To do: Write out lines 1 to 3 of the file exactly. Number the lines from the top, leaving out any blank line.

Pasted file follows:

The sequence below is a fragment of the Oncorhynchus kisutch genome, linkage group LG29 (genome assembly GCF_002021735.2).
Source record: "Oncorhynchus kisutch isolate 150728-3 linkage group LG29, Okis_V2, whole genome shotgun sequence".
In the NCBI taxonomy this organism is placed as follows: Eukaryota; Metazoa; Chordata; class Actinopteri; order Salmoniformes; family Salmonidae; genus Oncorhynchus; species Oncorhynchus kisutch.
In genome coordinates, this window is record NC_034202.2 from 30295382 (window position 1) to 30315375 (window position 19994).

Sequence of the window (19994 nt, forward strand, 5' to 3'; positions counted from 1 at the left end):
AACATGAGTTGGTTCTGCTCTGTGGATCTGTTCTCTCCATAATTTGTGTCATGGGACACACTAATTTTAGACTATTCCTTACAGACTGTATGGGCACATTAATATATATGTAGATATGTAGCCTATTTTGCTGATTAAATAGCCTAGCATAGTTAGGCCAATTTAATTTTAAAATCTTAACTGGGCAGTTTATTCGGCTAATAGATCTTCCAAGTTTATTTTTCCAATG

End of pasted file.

The sequence below is a fragment of the Oncorhynchus kisutch genome, linkage group LG29 (genome assembly GCF_002021735.2).
Source record: "Oncorhynchus kisutch isolate 150728-3 linkage group LG29, Okis_V2, whole genome shotgun sequence".
In the NCBI taxonomy this organism is placed as follows: Eukaryota; Metazoa; Chordata; class Actinopteri; order Salmoniformes; family Salmonidae; genus Oncorhynchus; species Oncorhynchus kisutch.